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Xamarin is software that enables you to develop an application once and distribute it on multiple platforms with minimal or no alteration to the codebase. This course introduces you to Xamarin and you'll learn how to set up a development environment, as well as what's needed to develop apps for different platforms. We'll also run through how to create a basic app and deploy it to Android and iOS.

Learning Objectives

  • Learn how Xamarin's architecture tackles sharing a codebase in a cross-platform scenario
  • Understand how to set up a Xamarin development environment on Mac and Windows machines 
  • Learn how to build and debug simple Android and iOS applications

Intended Audience

This course is intended for anyone who wants to learn how to use Xamarin to develop mobile applications for Android and iOS.


There are no prerequisites for this course but any familiarity with programming concepts like design patterns would be helpful.


Xamarin is a cross-platform mobile development framework available within the Visual Studio IDE utilizing .NET's cross-platform functionality. Android apps are bundled and distributed with the MonoVM enabling .NET code compiled into Intermediate Language to run on an Android device. IOS apps are compiled into ARM assembly language courtesy of Xamarin libraries. They can be debugged on an iOS device plugged into your computer or on a Mac running a simulator using Xcode. As Xamarin is a .NET technology, apps are written primarily using C#, although F#, a .NET functional programming language, is also an option.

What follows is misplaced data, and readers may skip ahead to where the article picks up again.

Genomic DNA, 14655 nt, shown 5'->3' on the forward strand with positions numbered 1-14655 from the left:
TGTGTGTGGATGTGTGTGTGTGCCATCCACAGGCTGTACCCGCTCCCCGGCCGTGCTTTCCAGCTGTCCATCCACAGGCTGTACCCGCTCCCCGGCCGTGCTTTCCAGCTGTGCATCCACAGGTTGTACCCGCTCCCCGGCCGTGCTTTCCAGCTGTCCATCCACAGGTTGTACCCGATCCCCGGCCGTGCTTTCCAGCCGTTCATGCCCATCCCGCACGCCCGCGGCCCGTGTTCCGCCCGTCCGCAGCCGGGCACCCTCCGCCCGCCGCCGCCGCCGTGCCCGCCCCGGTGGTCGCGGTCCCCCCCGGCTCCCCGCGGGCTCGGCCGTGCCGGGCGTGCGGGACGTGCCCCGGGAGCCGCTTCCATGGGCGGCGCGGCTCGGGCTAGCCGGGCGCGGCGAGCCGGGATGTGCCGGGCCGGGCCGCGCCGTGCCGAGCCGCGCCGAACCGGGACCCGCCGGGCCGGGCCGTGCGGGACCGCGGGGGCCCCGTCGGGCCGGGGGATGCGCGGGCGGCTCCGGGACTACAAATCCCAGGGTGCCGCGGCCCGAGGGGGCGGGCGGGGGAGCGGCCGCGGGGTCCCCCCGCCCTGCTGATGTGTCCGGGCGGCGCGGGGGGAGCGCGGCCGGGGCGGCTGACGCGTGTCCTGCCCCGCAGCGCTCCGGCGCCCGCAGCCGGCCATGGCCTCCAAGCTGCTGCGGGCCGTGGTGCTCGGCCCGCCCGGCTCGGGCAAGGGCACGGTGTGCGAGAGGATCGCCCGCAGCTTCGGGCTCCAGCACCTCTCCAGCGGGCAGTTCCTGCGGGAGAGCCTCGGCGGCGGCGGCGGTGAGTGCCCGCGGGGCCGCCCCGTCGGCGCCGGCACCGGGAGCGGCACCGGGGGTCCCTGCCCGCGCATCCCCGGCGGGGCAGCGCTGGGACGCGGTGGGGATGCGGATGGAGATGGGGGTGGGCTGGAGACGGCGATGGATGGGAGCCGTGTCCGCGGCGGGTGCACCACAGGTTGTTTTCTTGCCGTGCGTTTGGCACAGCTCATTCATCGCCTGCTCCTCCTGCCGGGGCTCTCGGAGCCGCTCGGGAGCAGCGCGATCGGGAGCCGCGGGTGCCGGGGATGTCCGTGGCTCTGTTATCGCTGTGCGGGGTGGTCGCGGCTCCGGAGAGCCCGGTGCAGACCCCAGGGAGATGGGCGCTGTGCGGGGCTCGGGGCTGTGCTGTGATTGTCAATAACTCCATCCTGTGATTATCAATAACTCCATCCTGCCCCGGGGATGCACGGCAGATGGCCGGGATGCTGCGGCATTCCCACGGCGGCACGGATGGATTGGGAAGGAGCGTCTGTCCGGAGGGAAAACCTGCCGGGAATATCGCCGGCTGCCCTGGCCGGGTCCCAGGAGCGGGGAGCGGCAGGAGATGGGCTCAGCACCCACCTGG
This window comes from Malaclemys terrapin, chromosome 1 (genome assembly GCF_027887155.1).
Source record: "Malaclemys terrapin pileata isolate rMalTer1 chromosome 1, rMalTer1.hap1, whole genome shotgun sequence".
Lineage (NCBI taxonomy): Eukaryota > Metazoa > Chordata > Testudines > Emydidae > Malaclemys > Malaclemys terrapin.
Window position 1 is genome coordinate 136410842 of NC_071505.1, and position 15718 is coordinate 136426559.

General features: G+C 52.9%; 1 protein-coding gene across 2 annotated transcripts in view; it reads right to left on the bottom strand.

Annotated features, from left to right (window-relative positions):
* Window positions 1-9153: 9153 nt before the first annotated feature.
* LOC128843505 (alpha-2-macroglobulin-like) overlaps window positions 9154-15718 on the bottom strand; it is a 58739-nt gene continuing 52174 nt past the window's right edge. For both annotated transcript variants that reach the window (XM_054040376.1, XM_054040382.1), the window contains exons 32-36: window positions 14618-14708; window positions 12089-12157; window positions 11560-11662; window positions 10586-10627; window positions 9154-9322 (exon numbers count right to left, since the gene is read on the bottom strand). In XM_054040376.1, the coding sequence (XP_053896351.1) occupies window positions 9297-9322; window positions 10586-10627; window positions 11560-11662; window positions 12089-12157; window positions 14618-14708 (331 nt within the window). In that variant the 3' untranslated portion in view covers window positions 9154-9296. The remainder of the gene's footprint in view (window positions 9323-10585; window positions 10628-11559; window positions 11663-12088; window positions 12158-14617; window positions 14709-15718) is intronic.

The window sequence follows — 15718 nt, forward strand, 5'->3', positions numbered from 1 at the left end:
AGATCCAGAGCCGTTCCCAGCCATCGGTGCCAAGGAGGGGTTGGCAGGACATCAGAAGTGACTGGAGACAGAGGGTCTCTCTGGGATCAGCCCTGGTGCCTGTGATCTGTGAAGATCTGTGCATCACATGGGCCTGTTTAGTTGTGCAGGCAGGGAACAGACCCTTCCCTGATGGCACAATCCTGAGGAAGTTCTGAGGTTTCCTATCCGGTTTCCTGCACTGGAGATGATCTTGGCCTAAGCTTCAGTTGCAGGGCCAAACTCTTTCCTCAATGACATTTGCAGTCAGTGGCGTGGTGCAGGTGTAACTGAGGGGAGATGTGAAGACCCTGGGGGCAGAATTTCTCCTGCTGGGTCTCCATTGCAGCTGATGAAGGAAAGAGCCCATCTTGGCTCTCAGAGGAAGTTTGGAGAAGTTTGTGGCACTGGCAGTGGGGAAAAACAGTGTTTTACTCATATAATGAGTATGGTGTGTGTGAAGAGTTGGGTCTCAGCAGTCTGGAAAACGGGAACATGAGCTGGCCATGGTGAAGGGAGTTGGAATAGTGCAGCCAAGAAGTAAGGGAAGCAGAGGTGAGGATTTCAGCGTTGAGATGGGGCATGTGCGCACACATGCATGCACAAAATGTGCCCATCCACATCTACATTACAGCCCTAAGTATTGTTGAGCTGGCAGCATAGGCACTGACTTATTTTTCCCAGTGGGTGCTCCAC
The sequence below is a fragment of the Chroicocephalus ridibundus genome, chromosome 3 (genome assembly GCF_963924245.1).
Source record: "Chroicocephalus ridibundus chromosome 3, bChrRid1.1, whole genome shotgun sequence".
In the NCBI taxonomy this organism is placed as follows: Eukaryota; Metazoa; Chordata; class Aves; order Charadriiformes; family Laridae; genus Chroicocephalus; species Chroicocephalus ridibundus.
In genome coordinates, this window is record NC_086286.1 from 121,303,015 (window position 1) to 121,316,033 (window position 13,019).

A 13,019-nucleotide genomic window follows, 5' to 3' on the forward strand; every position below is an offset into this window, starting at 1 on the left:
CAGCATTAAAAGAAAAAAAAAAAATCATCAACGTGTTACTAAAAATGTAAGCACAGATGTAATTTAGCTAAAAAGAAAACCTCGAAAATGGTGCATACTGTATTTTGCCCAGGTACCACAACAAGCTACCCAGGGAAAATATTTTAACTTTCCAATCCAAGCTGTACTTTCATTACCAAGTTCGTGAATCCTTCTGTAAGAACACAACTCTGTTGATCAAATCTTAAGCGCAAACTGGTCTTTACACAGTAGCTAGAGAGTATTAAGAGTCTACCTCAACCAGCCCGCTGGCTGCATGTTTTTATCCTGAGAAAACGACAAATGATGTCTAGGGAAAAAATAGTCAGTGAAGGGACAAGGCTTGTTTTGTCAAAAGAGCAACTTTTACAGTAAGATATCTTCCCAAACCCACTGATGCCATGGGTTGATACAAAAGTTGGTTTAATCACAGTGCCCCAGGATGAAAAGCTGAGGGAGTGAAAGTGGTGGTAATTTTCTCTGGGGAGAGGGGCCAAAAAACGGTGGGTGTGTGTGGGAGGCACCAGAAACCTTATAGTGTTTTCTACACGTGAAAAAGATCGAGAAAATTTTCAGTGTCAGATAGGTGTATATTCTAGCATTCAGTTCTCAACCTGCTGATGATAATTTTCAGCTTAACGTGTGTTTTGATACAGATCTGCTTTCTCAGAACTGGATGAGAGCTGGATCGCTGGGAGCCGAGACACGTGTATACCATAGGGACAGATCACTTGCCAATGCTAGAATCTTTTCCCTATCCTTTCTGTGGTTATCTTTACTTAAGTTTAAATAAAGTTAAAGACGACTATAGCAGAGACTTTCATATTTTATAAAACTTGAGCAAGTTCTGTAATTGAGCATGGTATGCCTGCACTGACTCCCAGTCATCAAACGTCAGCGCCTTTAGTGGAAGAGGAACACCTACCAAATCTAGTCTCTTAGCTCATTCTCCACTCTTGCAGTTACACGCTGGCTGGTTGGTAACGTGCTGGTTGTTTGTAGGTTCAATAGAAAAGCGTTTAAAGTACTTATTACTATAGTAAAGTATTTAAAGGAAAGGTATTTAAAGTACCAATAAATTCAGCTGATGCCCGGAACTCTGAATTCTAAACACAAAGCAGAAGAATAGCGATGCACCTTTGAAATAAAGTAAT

A Visual Studio Xamarin solution is made up of multiple projects. The Xamarin project, where most of the codebase resides, and a project for each targeted platform. The platform-specific projects will become the apps, with each referencing the Xamarin project for the shared codebase. A Xamarin forms project enables you to develop a shared user interface, defining graphical screen elements with XAML – the extensible application markup language. While Xamarin forms apps ensure the most shared code and reduced development time, they aren't as performant as native apps. Xamarin native apps only share the business logic or non UI codebase. The apps' user interface is defined within each platform-specific project. This means more time in development, but native UIs have access to all of the device's functionality, and in the case of iOS, Xamarin native apps' performance is on par with purely native apps.

In this course, we've looked at how Xamarin's architecture tackles sharing a codebase in a cross-platform scenario. We've seen how to set up a Xamarin development environment on Mac and Windows machines and what's involved in building and debugging simple Andriod and iOS applications.

About the Author
Learning Paths

Hallam is a software architect with over 20 years experience across a wide range of industries. He began his software career as a  Delphi/Interbase disciple but changed his allegiance to Microsoft with its deep and broad ecosystem. While Hallam has designed and crafted custom software utilizing web, mobile and desktop technologies, good quality reliable data is the key to a successful solution. The challenge of quickly turning data into useful information for digestion by humans and machines has led Hallam to specialize in database design and process automation. Showing customers how leverage new technology to change and improve their business processes is one of the key drivers keeping Hallam coming back to the keyboard. 

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